# Fourier transform of $e^{-t}\cos(t)$

I'm trying to find the Fourier transform of $f(t) = e^{-t}\cos(t)$ using the following definition:

$$\mathcal{F}(x) = \mathcal{F}[f(t)] = \frac{1}{\sqrt{2\pi}}\int_{-\infty}^{\infty}f(t)e^{-ixt}dt$$

however after substituting in $f(t)$ into the integral and attempting to integrate by parts, I get stuck.

Any tips on how to proceed from here? Moreover, I was told the final answer would involve terms containing the Dirac Delta function, and I don't quite understand how this would result from evaluating the integral.

• The integral does not converge for any value of $x$. – User8128 Nov 24 '17 at 16:00

## 1 Answer

Edit What I said in the first version of this answer is not true. (I said $f$ is a tempered diistribution. It's not.)

That integral is the definition of the Fourier transform of a (Lebesgue) integrable function $f$. Your function is not integrable, so it simply does not have a Fourier transform in this sense.

Now, there are things called "tempered distributions", which do have Fourier transforms "in the sense of distributions", even thought they're not necessarily integrable functions. Exactly what that means is a story too long for a MSE post, but the Fourier trnasform in that sense is not obtained by evaluating an integral. (See for example the chapter on distributions and Fourier transforms in Folland Real Analysis. Note the theory of tempered distributions gives the mathematical justification (orcorrect "interpretation") for various statements in the Wikipedia article referenced in the other answer...)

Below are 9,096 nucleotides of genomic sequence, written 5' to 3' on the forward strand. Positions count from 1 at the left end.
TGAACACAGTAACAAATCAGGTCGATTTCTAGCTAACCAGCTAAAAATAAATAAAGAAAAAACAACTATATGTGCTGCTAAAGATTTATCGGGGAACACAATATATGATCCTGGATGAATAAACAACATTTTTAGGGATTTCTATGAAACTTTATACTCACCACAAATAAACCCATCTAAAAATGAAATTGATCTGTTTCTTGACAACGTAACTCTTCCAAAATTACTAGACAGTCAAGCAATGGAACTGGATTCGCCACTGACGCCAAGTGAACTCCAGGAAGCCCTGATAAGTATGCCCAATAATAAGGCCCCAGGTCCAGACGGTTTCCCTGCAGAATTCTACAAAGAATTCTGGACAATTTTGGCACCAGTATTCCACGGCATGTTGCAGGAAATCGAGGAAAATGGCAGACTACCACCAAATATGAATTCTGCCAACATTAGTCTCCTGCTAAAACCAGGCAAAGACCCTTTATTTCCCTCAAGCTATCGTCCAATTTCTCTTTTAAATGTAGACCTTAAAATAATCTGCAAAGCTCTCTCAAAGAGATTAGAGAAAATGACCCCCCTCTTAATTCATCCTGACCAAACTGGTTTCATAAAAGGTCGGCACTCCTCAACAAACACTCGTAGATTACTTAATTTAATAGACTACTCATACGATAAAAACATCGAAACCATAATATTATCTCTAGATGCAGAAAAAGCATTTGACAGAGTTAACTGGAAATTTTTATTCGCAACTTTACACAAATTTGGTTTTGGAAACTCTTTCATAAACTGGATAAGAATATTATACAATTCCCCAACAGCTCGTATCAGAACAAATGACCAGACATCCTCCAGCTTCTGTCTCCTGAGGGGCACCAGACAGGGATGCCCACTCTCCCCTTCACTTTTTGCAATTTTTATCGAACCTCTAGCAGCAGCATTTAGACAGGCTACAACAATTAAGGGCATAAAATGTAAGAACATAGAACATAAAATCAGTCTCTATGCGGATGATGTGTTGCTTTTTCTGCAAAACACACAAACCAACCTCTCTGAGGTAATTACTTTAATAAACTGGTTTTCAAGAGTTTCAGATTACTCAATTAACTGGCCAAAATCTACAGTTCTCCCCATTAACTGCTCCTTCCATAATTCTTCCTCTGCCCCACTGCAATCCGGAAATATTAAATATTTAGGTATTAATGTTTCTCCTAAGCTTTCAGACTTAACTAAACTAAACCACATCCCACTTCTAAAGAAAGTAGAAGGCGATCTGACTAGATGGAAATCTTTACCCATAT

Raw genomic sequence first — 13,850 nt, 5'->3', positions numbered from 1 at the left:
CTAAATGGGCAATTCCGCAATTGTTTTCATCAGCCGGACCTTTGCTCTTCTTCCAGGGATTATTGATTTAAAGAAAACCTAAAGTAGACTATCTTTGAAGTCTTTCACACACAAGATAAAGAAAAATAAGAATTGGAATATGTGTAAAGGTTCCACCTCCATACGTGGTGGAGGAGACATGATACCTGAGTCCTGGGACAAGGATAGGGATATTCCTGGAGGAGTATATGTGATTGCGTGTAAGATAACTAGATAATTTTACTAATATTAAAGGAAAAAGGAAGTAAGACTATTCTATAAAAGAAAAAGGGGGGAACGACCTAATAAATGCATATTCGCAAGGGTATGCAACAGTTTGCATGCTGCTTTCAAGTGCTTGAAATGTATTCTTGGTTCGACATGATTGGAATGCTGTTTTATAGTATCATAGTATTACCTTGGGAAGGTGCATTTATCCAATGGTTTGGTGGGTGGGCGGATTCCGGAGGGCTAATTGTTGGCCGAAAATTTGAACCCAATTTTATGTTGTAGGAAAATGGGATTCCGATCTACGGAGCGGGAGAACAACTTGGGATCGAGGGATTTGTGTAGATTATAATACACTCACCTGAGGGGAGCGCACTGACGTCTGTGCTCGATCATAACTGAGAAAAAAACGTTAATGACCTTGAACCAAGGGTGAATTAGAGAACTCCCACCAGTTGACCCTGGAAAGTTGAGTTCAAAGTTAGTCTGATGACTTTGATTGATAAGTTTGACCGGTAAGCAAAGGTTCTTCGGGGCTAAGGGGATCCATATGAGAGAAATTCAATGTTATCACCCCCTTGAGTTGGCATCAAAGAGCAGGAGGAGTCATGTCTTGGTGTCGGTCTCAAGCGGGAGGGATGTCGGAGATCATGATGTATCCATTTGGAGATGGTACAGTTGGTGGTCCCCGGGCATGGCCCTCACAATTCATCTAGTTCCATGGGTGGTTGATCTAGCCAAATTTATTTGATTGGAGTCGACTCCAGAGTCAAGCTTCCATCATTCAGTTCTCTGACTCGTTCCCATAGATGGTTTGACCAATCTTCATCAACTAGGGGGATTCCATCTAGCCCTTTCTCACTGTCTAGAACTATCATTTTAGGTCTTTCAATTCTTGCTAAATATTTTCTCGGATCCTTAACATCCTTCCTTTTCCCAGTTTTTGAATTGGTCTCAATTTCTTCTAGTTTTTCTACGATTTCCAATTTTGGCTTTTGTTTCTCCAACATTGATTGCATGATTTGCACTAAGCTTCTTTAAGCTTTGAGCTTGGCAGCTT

But your $f$ is not a tempered distribution either. It does not have a Fourier transform in any standard sense that I know of.

Possibly the person who asked you to find this Fourier transform was confused. Or possibly there was a typo or an omission in your statement of the problem.

Details: Of course the function $e^t\cos(t^{10})$ does define a tempered distribution, because of cancellation. A clean way to see there's not enough cancellation in $f(t)=e^t\cos(t)$: Suppose it is a tempered distribution. Since multiplication by $\cos(t)$ maps the Schwarz space to itself it follows that $e^t\cos^2(t)$ is a tempered distribution. And now so is $e^t\sin^2(t)$, being a multiple of a translate of $e^t\cos^2(t)$. Hence $e^t$ is a tempered distribution...